RICHLAND — Just one more city council decision is all that stands in the way of Richland annexing 1,878 new acres where a city-size development is planned.
The Richland City Council on Tuesday unanimously approved the ordinance annexing the land south of Badger Mountain and just west of Rancho Reata with no discussion, except a brief thumbs up from Councilman David Rose.
"I think it's great we have a petition that is signed by 100 percent of the property owners for annexation," Rose said.
Mayor John Fox noted that's a rarity for annexations into the city.
But every ordinance takes two votes for final passage. The council will vote on the annexation again Dec. 7.
Rick Simon, the city's development services manager, said if the council approves the annexation ordinance a second time, that will be the final step toward bringing the land into the city.
It's been a process years in the making, from the city's first suggestion that it should grow to the south back in 2002.
The proposal to add 3,300 acres to Richland's urban growth area ended up going through an appeal before the Eastern Washington Growth Management Hearings Board and ultimately being scaled back before finally being approved in 2007.
The acreage annexed includes the 40-acre, 79-lot Reata Ridge subdivision; 325 acres owned by Bill and Holly Wilson primarily used as an orchard; and about 1,500 acres owned by Nor Am Investments that is to be developed with as many as 5,000 homes, shops, offices, parks and a wine village.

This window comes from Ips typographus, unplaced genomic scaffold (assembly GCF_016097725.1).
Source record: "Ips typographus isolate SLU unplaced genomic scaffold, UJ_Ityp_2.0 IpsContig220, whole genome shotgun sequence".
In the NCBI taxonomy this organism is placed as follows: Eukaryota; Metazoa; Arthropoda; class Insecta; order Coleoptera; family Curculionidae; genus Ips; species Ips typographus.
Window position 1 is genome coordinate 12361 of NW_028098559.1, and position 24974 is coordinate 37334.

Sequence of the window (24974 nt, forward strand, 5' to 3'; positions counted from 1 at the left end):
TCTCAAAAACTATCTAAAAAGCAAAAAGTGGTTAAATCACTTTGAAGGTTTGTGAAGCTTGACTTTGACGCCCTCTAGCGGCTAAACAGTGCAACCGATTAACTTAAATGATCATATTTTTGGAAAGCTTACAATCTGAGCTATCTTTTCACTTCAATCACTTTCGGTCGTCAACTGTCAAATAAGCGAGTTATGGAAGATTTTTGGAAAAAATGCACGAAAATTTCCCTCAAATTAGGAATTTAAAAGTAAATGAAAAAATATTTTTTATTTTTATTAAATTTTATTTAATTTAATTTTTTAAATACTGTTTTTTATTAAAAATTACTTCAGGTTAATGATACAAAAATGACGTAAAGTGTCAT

Simon projected that when fully developed, the area will bring in a net of about $350,000 per year to the city's budget.
Loren Combs, the attorney for Nor Am, said the developer has submitted to the city schematics for sewer lines and other improvements to the land and is waiting for the annexation to be complete and permits to be issued before breaking ground.
Houses likely will start being built in 2012, Combs said.
The land is expected to be developed for 20 years, and ultimately could be home to an estimated 12,000 people.
The council unanimously adopted an ordinance setting the city's property tax levy for 2011. The city is opting not to take the 1 percent property tax collection increase allowed by law, and is applying $400,000 of interest income from bonds to renovate the Richland Public Library toward property tax reduction.
The reduction will come over two years -- $250,000 applied in 2011 and $150,000 applied in 2012, said Ron Musson, administrative services manager.
Under that plan, the city's property tax levy rate will drop by about 12 cents, from $3.14 per $1,000 of value in 2010 to $3.02 in 2011.
That represents about a 5-cent reduction over the planned rate without the library money being applied, or a savings of about $10 per year for a $200,000 home, Musson said.
Overall, the owner of a $200,000 home should see a $24 drop in property taxes compared to 2010.
-- Michelle Dupler: 582-1543; firstname.lastname@example.org